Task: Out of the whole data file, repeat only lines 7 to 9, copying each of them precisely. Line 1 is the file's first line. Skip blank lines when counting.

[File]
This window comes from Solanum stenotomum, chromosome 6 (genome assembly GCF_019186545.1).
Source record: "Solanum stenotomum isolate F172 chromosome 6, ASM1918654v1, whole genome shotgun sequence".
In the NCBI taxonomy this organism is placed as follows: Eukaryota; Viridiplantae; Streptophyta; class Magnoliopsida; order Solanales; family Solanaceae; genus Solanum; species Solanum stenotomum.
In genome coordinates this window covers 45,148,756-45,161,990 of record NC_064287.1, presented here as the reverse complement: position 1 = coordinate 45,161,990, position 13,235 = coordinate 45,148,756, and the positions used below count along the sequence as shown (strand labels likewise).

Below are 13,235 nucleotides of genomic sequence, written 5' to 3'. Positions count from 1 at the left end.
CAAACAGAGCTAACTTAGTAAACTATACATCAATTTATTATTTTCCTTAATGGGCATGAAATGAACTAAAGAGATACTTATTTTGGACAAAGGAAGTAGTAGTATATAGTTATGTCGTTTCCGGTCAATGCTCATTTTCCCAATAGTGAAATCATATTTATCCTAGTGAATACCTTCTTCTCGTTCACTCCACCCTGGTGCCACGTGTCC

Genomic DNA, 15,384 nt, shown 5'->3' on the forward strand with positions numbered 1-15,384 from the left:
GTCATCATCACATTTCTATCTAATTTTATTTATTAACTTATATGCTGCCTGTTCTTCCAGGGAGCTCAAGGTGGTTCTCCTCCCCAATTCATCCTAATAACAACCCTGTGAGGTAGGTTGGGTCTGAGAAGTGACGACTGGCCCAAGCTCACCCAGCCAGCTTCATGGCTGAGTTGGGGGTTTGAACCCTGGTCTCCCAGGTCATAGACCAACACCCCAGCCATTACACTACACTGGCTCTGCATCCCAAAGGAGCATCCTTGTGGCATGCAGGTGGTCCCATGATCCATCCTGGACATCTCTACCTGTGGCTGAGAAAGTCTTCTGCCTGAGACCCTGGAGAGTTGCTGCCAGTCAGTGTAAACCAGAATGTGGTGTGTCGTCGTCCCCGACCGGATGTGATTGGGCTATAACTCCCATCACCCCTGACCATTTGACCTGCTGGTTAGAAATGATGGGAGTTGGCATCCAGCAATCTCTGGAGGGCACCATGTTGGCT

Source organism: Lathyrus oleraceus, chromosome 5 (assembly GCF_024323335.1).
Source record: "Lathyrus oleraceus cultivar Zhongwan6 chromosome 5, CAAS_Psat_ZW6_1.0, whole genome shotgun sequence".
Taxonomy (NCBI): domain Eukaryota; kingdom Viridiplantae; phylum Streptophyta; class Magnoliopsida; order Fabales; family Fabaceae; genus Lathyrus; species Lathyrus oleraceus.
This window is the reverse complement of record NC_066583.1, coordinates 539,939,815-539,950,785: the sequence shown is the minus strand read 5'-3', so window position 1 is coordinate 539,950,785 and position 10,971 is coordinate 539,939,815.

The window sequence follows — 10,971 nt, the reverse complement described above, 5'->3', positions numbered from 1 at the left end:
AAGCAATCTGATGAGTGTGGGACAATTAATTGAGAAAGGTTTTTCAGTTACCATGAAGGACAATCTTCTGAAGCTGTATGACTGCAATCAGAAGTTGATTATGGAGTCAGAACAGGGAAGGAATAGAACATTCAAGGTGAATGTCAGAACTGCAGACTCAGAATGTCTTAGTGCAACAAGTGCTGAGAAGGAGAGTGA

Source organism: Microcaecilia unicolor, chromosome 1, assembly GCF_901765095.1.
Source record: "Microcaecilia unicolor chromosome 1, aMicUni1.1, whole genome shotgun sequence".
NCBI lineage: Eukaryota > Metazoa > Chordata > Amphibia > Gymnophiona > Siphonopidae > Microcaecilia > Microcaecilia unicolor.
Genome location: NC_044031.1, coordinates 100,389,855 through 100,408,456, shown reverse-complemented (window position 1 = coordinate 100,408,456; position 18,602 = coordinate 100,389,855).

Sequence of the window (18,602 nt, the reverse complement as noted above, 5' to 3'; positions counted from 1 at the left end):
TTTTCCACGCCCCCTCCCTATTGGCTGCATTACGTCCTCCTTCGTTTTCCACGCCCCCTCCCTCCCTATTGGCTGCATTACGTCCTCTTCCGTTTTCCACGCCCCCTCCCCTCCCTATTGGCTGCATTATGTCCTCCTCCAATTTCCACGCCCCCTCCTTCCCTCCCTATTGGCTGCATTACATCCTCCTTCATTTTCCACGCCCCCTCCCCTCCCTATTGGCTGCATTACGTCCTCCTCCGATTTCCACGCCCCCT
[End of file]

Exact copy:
Genomic DNA, 15,384 nt, shown 5'->3' on the forward strand with positions numbered 1-15,384 from the left:
GTCATCATCACATTTCTATCTAATTTTATTTATTAACTTATATGCTGCCTGTTCTTCCAGGGAGCTCAAGGTGGTTCTCCTCCCCAATTCATCCTAATAACAACCCTGTGAGGTAGGTTGGGTCTGAGAAGTGACGACTGGCCCAAGCTCACCCAGCCAGCTTCATGGCTGAGTTGGGGGTTTGAACCCTGGTCTCCCAGGTCATAGACCAACACCCCAGCCATTACACTACACTGGCTCTGCATCCCAAAGGAGCATCCTTGTGGCATGCAGGTGGTCCCATGATCCATCCTGGACATCTCTACCTGTGGCTGAGAAAGTCTTCTGCCTGAGACCCTGGAGAGTTGCTGCCAGTCAGTGTAAACCAGAATGTGGTGTGTCGTCGTCCCCGACCGGATGTGATTGGGCTATAACTCCCATCACCCCTGACCATTTGACCTGCTGGTTAGAAATGATGGGAGTTGGCATCCAGCAATCTCTGGAGGGCACCATGTTGGCT

Source organism: Lathyrus oleraceus, chromosome 5 (assembly GCF_024323335.1).